Supporting women through reforestation in Northern Kenya

The importance of ASAL plants and their vast therapeutic and medicinal properties presents interesting opportunities for women-centered enterprise development in Northern Kenya and climate resilience.
Companies like Doterra (essential oils) and Riyan Organics (Organic Cosmetic Products) are examples of enterprises that have added value to Somalia’s and Somaliland’s plant assets to create premium-priced high-demand products.
Women from the counties in Northern Kenya can draw from these examples to create climate-smart and profitable enterprises to improve their surroundings/environment and their quality of life.
Plants use photosynthesis to convert carbon dioxide, water, soil nutrients, and sunlight into nutritious and energy-rich plant matter. Photosynthesis uses two pathways – C3 and C4 (see diagram below).

The different pathways that plant species use to convert sunlight, carbon dioxide, soil nutrients and water into glucose.

95% of plant species on earth use the C3 process. Plants native and predominant in the arid and semi-arid ecological zones use the C4 pathway which uses fewer resources, especially water. A significant portion of medicinal plants uses C4 pathways.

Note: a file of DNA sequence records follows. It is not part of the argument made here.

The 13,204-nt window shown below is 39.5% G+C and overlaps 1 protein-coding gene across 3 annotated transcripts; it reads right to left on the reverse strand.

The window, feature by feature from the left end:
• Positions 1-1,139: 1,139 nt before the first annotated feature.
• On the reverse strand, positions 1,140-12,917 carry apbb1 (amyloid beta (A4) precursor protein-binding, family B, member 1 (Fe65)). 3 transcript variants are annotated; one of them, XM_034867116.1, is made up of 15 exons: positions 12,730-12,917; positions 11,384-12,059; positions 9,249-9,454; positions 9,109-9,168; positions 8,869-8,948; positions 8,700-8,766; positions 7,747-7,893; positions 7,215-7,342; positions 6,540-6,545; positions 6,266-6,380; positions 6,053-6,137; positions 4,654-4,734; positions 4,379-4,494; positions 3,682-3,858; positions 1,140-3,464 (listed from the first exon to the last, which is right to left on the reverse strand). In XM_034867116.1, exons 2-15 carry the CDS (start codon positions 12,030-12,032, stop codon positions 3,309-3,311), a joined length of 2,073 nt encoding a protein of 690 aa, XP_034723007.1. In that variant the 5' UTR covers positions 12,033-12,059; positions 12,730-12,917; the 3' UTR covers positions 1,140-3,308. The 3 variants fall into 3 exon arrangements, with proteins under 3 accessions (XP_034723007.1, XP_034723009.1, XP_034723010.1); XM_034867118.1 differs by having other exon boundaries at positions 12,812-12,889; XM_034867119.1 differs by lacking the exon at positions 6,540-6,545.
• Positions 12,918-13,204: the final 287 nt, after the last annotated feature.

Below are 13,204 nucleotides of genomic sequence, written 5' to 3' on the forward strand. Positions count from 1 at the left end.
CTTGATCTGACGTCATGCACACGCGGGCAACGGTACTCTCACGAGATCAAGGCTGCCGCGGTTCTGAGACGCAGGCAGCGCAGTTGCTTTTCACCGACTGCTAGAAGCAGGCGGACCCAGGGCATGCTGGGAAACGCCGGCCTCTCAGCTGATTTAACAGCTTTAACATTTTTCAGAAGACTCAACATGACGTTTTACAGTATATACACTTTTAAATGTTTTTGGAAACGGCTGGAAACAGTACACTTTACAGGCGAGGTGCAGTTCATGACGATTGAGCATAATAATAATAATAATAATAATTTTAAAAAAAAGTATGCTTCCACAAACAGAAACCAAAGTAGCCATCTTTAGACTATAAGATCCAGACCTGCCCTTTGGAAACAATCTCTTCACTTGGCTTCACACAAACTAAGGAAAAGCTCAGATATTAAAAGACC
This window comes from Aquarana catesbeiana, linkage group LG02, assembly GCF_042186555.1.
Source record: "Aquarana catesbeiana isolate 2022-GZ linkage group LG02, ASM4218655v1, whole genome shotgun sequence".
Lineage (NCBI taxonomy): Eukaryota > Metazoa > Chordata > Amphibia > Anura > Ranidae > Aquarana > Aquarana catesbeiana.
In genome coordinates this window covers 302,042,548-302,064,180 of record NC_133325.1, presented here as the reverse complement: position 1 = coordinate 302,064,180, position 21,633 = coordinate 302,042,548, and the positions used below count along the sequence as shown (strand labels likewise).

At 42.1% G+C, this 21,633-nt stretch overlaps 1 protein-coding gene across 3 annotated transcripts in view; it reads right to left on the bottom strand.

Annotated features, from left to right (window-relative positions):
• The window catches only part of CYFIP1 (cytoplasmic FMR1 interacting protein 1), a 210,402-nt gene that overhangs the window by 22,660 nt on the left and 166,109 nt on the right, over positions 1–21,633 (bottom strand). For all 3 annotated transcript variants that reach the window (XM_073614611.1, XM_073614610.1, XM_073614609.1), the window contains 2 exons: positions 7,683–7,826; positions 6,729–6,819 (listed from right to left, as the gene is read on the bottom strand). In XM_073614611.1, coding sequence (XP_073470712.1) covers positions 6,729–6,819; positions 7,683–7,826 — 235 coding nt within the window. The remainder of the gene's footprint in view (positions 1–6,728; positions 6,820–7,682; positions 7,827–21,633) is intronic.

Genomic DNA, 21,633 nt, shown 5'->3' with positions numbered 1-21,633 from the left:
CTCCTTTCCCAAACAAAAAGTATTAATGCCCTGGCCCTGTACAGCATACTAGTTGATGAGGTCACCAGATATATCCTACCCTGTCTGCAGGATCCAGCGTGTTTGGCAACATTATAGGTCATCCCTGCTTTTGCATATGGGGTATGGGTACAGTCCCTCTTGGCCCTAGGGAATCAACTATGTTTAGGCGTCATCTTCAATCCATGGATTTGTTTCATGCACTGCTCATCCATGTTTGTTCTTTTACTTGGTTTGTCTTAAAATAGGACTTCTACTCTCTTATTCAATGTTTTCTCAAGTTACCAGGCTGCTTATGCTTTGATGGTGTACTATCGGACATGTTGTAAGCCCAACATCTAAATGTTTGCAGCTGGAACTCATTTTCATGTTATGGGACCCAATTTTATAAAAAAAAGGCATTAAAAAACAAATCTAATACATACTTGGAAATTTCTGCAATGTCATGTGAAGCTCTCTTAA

Riyan Organics, a Swedish-based organic cosmetics company was founded by Muna Magan. Muna, a native of Somaliland, draws from traditional Somali beauty recipes to create an organic line of cosmetic and skin care products. With the help of women groups in Somaliland, Muna harvests the base ingredients for her products thus providing women in her native homeland with income-generating opportunities.

Kiman Foundation aims to combine reforestation initiatives with plant-extract cottage industries and other forest-based enterprises to create income generating opportunities for women in Northern Kenya
Riyan Organics uses traditional plant extracts from Somaliland as base ingredients for its organic cosmetic and beauty products. [Photo courtesy:

The Kiman Foundation, through its Miradi-Hub and Greening the North initiatives, aims to create sustainable and climate-smart income-generating opportunities for women in Northern Kenya.
Existing studies have identified 17 plant species native to Northern Kenya that have active value chains in Marsabit and Moyale, trading up to 5500kg worth USD 29,000 annually.
The foundation aims to use tree planting using a mixture of indigenous tree species, plant-extract cottage industries, and forest-based enterprises (such as beekeeping and honey production) to create a sustainable business model that incentivizes community-based reforestation programs.